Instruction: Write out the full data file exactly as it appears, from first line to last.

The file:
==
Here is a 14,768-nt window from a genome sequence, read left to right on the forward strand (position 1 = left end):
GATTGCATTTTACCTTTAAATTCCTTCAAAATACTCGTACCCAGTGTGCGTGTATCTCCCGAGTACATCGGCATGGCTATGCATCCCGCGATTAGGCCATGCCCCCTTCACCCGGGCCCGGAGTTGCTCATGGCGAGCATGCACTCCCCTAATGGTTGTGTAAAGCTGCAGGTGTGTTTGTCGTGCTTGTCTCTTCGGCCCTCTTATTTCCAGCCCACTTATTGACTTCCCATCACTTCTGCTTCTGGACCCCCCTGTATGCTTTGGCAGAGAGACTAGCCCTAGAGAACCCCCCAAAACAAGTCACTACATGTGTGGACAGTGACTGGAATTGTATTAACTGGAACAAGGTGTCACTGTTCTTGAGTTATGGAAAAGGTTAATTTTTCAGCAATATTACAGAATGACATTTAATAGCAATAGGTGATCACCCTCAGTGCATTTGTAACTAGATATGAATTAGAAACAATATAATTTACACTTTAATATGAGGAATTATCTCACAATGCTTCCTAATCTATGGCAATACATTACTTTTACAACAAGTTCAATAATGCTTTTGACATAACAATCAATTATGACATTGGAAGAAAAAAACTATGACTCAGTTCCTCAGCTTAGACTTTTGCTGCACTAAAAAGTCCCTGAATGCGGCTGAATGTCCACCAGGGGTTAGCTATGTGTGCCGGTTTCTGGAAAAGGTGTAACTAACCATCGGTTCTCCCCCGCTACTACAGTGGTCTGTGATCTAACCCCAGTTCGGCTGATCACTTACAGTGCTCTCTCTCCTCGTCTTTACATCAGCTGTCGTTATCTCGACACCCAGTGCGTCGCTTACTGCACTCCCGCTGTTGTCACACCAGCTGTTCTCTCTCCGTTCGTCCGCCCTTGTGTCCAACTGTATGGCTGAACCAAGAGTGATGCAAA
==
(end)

Here is a 14,768-nt window from a genome sequence, read left to right on the forward strand (position 1 = left end):
GATTGCATTTTACCTTTAAATTCCTTCAAAATACTCGTACCCAGTGTGCGTGTATCTCCCGAGTACATCGGCATGGCTATGCATCCCGCGATTAGGCCATGCCCCCTTCACCCGGGCCCGGAGTTGCTCATGGCGAGCATGCACTCCCCTAATGGTTGTGTAAAGCTGCAGGTGTGTTTGTCGTGCTTGTCTCTTCGGCCCTCTTATTTCCAGCCCACTTATTGACTTCCCATCACTTCTGCTTCTGGACCCCCCTGTATGCTTTGGCAGAGAGACTAGCCCTAGAGAACCCCCCAAAACAAGTCACTACATGTGTGGACAGTGACTGGAATTGTATTAACTGGAACAAGGTGTCACTGTTCTTGAGTTATGGAAAAGGTTAATTTTTCAGCAATATTACAGAATGACATTTAATAGCAATAGGTGATCACCCTCAGTGCATTTGTAACTAGATATGAATTAGAAACAATATAATTTACACTTTAATATGAGGAATTATCTCACAATGCTTCCTAATCTATGGCAATACATTACTTTTACAACAAGTTCAATAATGCTTTTGACATAACAATCAATTATGACATTGGAAGAAAAAAACTATGACTCAGTTCCTCAGCTTAGACTTTTGCTGCACTAAAAAGTCCCTGAATGCGGCTGAATGTCCACCAGGGGTTAGCTATGTGTGCCGGTTTCTGGAAAAGGTGTAACTAACCATCGGTTCTCCCCCGCTACTACAGTGGTCTGTGATCTAACCCCAGTTCGGCTGATCACTTACAGTGCTCTCTCTCCTCGTCTTTACATCAGCTGTCGTTATCTCGACACCCAGTGCGTCGCTTACTGCACTCCCGCTGTTGTCACACCAGCTGTTCTCTCTCCGTTCGTCCGCCCTTGTGTCCAACTGTATGGCTGAACCAAGAGTGATGCAAA